How Standard Radiators Work
How standard radiators work
Just like Sarahlane iron radiators, traditional water-fed radiators connected to central home heating systems use a process called convection to distribute heat around a room. When the radiator fills with hot water, the air surrounding it heats up. The hot air then circulates the room on the back of currents created by heat convection.
Those traditional radiators are connected to the central system’s boiler via pipes, and hot water flows through them when a thermostat activates the radiator. In most cases, the hot water flows through the radiator and out again to the next radiator in the chain. As it reaches the end of the chain, it begins to cool and makes its way back to the boiler. The boiler then re-heats it, and as long as the thermostat is activated, the process starts anew.
This chain system means the radiator at the beginning is exposed to boiler-heated water at its hottest. In contrast, the radiator at the end of the chain only ever sees the coolest water, just before re-circulating back to the boiler for re-heating. That means a balancing system must be in place to ensure all the radiators can emit roughly the same heat output. Balancing works by controlling the water flow into the chain. At the start of the chain, the radiator gets less hot water while the radiators closest to the end get a bit more.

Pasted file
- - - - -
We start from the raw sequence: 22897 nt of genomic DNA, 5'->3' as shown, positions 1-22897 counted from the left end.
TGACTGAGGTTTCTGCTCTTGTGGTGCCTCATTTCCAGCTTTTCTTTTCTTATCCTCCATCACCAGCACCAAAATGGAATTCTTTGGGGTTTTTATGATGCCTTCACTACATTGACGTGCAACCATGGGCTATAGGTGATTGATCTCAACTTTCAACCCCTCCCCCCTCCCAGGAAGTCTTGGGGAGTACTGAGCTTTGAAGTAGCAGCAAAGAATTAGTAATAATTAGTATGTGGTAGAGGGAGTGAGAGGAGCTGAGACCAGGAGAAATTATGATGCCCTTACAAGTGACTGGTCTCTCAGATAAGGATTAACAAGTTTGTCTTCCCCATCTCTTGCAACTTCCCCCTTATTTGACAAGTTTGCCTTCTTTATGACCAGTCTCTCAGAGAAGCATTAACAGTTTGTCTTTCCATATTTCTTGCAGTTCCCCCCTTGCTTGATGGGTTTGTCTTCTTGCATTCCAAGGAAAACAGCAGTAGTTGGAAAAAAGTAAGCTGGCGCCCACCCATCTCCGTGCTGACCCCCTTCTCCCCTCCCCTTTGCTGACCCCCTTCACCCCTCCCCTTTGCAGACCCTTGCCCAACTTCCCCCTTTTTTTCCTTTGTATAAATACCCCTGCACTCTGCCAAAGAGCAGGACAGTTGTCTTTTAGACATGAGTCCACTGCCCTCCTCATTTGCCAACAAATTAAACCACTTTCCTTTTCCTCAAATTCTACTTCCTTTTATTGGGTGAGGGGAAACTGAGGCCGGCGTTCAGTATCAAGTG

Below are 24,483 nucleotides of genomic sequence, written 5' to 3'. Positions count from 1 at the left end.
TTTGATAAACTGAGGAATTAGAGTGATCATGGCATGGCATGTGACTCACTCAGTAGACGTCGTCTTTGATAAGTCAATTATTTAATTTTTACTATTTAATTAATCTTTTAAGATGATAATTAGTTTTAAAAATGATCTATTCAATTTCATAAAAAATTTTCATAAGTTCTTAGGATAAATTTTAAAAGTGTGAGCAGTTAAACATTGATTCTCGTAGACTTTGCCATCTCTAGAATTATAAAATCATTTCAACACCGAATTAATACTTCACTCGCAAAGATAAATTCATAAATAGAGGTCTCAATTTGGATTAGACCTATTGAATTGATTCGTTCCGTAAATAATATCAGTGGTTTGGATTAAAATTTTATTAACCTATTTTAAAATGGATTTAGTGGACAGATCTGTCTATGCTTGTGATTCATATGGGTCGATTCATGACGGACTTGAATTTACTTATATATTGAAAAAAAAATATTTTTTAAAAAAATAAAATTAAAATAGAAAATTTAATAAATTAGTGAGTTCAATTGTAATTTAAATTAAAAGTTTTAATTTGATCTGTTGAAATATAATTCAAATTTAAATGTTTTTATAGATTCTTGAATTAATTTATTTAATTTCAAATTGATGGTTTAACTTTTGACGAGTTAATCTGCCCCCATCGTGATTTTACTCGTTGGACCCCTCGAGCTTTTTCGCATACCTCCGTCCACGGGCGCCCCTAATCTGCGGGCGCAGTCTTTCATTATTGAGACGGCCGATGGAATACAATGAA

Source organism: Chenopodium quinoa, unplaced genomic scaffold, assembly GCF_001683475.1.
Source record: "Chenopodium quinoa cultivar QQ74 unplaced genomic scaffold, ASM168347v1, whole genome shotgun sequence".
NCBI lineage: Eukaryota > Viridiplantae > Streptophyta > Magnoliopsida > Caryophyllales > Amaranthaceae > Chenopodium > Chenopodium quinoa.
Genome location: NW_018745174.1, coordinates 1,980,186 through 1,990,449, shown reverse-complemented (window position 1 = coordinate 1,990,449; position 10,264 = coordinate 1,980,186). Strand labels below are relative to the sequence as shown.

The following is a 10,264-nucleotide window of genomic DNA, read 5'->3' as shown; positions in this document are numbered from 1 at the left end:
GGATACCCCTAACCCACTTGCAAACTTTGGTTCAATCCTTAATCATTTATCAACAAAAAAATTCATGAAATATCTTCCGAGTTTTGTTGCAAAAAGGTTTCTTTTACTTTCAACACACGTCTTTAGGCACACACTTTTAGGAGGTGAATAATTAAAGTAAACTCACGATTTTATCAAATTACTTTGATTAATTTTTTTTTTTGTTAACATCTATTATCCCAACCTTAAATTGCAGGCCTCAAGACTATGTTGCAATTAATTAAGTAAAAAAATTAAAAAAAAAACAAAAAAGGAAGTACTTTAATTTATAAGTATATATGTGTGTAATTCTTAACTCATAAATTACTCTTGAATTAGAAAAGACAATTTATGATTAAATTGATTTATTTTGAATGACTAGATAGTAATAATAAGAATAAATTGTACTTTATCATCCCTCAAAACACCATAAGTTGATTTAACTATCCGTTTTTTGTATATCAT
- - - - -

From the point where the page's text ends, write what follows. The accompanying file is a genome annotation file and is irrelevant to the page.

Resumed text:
The balancing process is executed using a lockshield valve and control valve. They restrict or release hot water based on the desired temperature. Hot water enters through the control valve and exits through the lockshield. A third valve, called a bleed valve, allows air to be vented out and lets the radiator fill completely with heated water.
You can read more about how standard radiators compare to Sarahlane iron radiators here